Addressing The Common Pitfalls In Laser Therapy

The laser treatment of leg veins is not free of common pitfalls (see Box 16.3). Retreatment or double pulsing of the target vessels vessel should be avoided to prevent excessive thermal damage that potentially can result in scarring and ulceration. The physician or the medical personnel admin-

BOX 16.3 Common Pitfalls

• Avoid immediately retreating or double-pulsing vessels when no instantaneous changes are present.

• Allow treated areas to cool before attempting a second pass.

• Always use the lowest possible effective fluence.

• Space adjacent laser pulses at least 1-2 mm apart to reduce excessive thermal damage.

BOX 16.4 Side Effects

• Transient hyperpigmentation

• Telangiectatic matting

• Thrombosis

• Epidermal damage

• Incomplete clearance istering the treatment should be aware that change of the target vessel may take up to several minutes given the time that it takes for thermocoagulation to occur even when the appropriate parameters are utilized. In the setting of a clearly resistant vessel, it is better to work on a distinctly separate treatment area and return to the resistant vessel in 5 to 10 minutes. It is also important to use the lowest possible fluence that will effectively treat a selected vessel to minimize complications. As a rule a rule of thumb, the physician should always start at the lowest fluence and incrementally increase to higher energy levels as needed depending on the vessel response. Blanching of the skin is a physical manifestation of excessive thermal injury and should be avoided at all costs. Furthermore, the physician should take note of the lateral spread of the thermal energy into surrounding areas, particularly with the longer wavelength 1064 nm laser. Nontreated vessels connected to or adjacent to the desired treatment pulse area may receive enough thermal damage to unintentionally coagulate. All pulses, consequently, ideally should be separated by 1-2 mm. Because of high cytokine, treatment sessions should be spaced at least six to eight weeks apart in order to reduce the risk of post-inflammatory hyperpigmentation.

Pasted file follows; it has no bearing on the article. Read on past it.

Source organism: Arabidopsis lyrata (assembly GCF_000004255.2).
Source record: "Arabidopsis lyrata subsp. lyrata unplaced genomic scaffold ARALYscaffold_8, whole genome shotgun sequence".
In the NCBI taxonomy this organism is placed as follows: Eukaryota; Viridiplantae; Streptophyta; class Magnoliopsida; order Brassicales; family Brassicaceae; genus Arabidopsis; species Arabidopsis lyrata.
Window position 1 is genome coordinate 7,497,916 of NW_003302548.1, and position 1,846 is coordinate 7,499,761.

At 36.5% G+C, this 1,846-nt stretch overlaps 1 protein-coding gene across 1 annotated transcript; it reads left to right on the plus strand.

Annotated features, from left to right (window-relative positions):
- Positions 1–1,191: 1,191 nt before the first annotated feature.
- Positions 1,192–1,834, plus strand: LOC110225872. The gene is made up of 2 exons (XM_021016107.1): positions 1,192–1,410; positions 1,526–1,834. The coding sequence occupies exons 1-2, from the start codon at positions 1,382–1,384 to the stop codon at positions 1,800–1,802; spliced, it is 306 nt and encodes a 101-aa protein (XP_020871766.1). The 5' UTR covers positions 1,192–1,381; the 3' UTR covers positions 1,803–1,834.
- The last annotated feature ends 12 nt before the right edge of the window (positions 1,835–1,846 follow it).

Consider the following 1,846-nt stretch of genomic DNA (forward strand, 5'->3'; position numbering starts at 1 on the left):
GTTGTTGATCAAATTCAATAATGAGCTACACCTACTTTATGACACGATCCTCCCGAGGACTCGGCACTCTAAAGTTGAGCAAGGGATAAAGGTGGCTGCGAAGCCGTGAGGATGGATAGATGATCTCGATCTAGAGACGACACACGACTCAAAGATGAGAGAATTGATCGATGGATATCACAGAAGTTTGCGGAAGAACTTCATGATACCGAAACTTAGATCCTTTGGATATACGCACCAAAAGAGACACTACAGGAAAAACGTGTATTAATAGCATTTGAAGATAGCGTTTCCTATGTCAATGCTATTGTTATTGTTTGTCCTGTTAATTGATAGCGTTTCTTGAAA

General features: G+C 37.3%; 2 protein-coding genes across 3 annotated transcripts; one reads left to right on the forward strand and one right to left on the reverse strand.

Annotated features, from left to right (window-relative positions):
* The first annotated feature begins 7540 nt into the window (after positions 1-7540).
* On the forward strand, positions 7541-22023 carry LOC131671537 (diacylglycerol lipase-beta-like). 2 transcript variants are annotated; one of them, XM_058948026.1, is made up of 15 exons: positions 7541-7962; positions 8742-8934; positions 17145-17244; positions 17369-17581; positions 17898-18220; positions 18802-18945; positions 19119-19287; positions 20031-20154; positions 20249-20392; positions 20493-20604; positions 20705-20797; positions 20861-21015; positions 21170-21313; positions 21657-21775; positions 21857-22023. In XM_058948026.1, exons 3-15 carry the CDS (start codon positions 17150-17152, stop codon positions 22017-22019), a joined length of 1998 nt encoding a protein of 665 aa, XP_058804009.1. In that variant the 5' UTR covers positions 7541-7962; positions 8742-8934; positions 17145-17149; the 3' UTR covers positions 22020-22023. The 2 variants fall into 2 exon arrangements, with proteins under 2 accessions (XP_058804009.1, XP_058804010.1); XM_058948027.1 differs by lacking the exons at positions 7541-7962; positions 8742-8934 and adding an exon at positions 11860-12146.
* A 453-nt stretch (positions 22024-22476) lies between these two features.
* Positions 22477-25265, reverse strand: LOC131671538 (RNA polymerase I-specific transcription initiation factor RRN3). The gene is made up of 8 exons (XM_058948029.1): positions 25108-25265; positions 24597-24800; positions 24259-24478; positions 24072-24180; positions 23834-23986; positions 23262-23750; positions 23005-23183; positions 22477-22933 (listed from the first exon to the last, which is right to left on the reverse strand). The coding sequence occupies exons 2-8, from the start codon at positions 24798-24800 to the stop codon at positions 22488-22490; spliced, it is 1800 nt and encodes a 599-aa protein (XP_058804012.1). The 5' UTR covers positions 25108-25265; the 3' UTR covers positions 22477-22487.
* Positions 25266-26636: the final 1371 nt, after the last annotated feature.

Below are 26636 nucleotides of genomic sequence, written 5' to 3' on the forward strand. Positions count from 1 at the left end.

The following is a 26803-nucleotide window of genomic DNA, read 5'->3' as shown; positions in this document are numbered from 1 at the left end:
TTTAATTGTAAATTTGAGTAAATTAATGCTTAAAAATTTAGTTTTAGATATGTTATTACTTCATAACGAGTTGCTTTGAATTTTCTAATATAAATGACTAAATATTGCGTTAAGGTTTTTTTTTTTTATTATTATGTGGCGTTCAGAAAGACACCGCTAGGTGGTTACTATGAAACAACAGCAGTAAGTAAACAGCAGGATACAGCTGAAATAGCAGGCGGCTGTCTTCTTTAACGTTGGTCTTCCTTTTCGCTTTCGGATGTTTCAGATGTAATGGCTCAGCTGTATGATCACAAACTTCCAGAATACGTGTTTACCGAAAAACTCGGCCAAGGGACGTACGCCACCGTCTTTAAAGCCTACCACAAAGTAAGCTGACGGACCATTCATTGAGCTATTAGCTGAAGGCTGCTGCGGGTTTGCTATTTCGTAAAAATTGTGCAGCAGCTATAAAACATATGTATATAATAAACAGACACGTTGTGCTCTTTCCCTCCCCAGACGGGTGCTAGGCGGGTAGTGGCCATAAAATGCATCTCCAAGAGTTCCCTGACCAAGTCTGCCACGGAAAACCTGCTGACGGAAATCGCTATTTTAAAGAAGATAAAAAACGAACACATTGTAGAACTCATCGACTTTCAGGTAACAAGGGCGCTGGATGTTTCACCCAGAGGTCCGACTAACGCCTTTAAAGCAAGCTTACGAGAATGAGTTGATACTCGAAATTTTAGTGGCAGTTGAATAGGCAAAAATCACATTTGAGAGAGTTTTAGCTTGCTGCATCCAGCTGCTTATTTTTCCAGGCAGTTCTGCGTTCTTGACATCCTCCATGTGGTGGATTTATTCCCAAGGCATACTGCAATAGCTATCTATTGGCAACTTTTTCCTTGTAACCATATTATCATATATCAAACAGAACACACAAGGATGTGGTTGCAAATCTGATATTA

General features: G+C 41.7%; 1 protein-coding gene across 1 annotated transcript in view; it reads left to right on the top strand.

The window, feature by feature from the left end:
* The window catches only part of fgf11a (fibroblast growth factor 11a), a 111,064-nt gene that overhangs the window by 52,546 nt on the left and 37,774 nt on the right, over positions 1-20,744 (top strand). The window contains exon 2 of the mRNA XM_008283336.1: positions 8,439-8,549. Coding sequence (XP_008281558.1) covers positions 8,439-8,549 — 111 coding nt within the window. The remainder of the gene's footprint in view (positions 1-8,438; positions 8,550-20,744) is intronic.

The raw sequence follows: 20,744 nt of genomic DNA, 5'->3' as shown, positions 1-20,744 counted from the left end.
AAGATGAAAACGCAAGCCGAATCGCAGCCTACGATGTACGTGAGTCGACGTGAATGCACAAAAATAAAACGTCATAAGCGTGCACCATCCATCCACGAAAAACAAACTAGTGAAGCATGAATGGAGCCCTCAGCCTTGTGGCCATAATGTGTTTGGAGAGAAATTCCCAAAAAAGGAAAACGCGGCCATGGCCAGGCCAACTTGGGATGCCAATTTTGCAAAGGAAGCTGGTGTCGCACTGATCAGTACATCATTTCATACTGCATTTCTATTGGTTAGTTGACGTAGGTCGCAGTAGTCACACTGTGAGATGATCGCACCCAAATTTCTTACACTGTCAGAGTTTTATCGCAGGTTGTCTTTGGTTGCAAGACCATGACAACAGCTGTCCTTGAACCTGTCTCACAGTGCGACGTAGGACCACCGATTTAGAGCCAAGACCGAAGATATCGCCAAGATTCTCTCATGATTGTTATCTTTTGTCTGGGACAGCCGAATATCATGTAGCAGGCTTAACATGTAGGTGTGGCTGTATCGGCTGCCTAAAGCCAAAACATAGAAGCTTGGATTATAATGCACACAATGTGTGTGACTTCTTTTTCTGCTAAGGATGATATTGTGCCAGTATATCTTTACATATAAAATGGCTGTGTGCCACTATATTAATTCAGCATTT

Side Effects, Complications, and Alternative Approaches

Complications of the laser therapy of leg veins include epidermal damage, thrombosis, hyperpigmentation, matting, and incomplete clearance (see Box 16.4). During the actual procedure patients typically complain of discomfort, but rarely do they feel uncomfortable postoperatively. For those patients who develop telangiectatic matting of incomplete vessel clearance, retreatment should be offered with either laser or microsclerotherapy as deemed appropriate. Localized areas of thrombosis may resolve independently from treatment or easily can be expressed with an 18-gauge needle. Post-procedure hyperpigmentation is usually transient and has become less of an issue with the advent of the longer wavelength technologies and improvement of epidermal cooling devices. Moreover, wound care should follow any procedure that results in epidermal damage, thereby decreasing the incidence of scarring.

How To Reduce Acne Scarring

How To Reduce Acne Scarring

Acne is a name that is famous in its own right, but for all of the wrong reasons. Most teenagers know, and dread, the very word, as it so prevalently wrecks havoc on their faces throughout their adolescent years.

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